The philosopher Jean-Paul Sartre (d. 1980) called it ’bad faith’ [French, mauvaise foi], the habit people have of deceiving themselves into thinking that they do not have the freedom to make choices for fear of the potential consequences of making a choice.
By sticking with the safe, easy, default ‘choice’ and failing to recognize the multitude of other options that are available to her, a person places herself at the mercy of the circumstances in which she happens to find herself. Thus, the person is more akin to an object than to a conscious human being, or, in Sartrean terms, more akin to a ‘being-in-itself’ than a ‘being-for-itself’.
People may pretend to themselves that they do not have the freedom to make choices by pursuing pragmatic concerns and adopting social roles and value systems that are alien to their nature as conscious human beings, but to do so is in itself to make a choice, and thereby to acknowledge, even if only implicitly, their freedom as conscious human beings.
The Waiter Example
One example of bad faith that Sartre gives is that of a waiter who does his best to conform to everything that a waiter ought to be. For Sartre, the waiter’s exaggerated behaviour is evidence that he is play-acting at being a waiter, an automaton whose essence is to be a waiter.
Sartre points out that, in order to play-act at being a waiter, the waiter must on some level be aware that he is not in fact a waiter, but a conscious human being who is deceiving himself that he is a waiter.
The lesson here is that, whenever we take up a social function, we need to be careful not to confuse this borrowed identity with our own. Our social function is often a convenient hiding place, but, if the boundaries are blurred, it can lead us to act against our own beliefs, principles, and interests—as often happens with politicians when they confuse means and ends, losing sight of the ends or ideals that, early on, drove them into politics.
To kill a man is still to kill a man, even if we happen to be wearing a uniform.
The Young Woman Example
Another example of bad faith that Sartre gives is that of a young woman on a first date. The woman’s date compliments her on her physical appearance, but she ignores the obvious sexual connotations of his compliment and chooses instead to direct the compliment at herself as a conscious human being. He then takes her hand, but she neither takes it nor rejects it. Instead, she lets her hand rest limply and indifferently in his so as to buy time and delay having to make a choice about accepting or rejecting his advances.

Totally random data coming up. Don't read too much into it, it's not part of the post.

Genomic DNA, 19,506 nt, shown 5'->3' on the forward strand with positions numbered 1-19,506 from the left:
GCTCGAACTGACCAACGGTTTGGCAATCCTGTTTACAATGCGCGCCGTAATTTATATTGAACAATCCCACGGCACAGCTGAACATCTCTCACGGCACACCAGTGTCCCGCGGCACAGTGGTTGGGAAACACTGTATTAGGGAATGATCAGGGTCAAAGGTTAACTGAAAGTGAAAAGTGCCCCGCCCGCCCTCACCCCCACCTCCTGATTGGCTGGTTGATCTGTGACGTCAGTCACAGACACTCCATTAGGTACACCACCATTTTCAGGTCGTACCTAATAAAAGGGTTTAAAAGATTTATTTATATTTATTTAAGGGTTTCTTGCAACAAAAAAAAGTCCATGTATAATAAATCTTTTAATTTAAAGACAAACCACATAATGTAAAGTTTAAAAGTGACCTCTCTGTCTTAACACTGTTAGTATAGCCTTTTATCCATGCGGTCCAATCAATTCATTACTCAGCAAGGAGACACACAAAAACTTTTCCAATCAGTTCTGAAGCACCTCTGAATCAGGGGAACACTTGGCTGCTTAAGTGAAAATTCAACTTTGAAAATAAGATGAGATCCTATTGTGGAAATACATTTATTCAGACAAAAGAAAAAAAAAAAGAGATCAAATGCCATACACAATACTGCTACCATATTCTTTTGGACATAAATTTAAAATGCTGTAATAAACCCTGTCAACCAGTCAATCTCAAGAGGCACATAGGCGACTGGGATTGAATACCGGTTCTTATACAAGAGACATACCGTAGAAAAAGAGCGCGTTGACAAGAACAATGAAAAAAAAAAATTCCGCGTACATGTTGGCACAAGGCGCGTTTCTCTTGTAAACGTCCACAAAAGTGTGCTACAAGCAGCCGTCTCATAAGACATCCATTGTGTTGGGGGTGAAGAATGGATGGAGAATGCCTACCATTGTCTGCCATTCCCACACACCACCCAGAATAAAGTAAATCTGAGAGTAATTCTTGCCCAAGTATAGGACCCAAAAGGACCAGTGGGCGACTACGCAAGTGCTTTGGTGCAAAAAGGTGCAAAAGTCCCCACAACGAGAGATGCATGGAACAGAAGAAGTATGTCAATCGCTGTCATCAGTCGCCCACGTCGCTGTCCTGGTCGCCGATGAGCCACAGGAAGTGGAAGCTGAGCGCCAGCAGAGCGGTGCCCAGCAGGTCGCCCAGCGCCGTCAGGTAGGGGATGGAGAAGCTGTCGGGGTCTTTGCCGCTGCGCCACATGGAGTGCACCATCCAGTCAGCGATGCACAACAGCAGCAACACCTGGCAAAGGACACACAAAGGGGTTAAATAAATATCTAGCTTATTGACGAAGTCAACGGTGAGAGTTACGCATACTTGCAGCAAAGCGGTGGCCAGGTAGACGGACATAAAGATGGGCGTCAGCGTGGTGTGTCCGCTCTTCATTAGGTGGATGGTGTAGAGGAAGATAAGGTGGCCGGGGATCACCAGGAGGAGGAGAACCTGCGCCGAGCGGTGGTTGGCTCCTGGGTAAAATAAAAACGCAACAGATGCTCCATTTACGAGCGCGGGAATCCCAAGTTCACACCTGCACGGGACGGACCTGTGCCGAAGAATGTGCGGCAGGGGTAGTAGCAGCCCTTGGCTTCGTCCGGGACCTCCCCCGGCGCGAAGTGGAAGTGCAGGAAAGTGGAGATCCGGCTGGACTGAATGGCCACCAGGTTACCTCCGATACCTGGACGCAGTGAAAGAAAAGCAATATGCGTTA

Whereas the young woman chooses to treat her date’s compliment as being unrelated to her body, she chooses to treat her hand (which is a part of her body) as an object, implicitly acknowledging, or betraying, her freedom to make choices.
For Sartre, people may pretend to themselves that they do not have the freedom to make choices, but they cannot pretend to themselves that they are not themselves, that is, conscious human beings who actually have little or nothing to do with their pragmatic concerns, professional and social roles, and value systems.
In pursuing such and such pragmatic concerns or adopting such and such social roles and value systems, a person may pretend to himself that he does not have the freedom to make choices, but to do so is in itself to make a choice, namely, the choice of pretending to himself that he does not have the freedom to make choices. Man, Sartre concludes, is condemned to be free.
We cannot evade responsibility; if we try, we will become the walking shadow of the person we ought to have been.
Neel Burton is author of The Art of Failure: The Anti Self-Help Guide.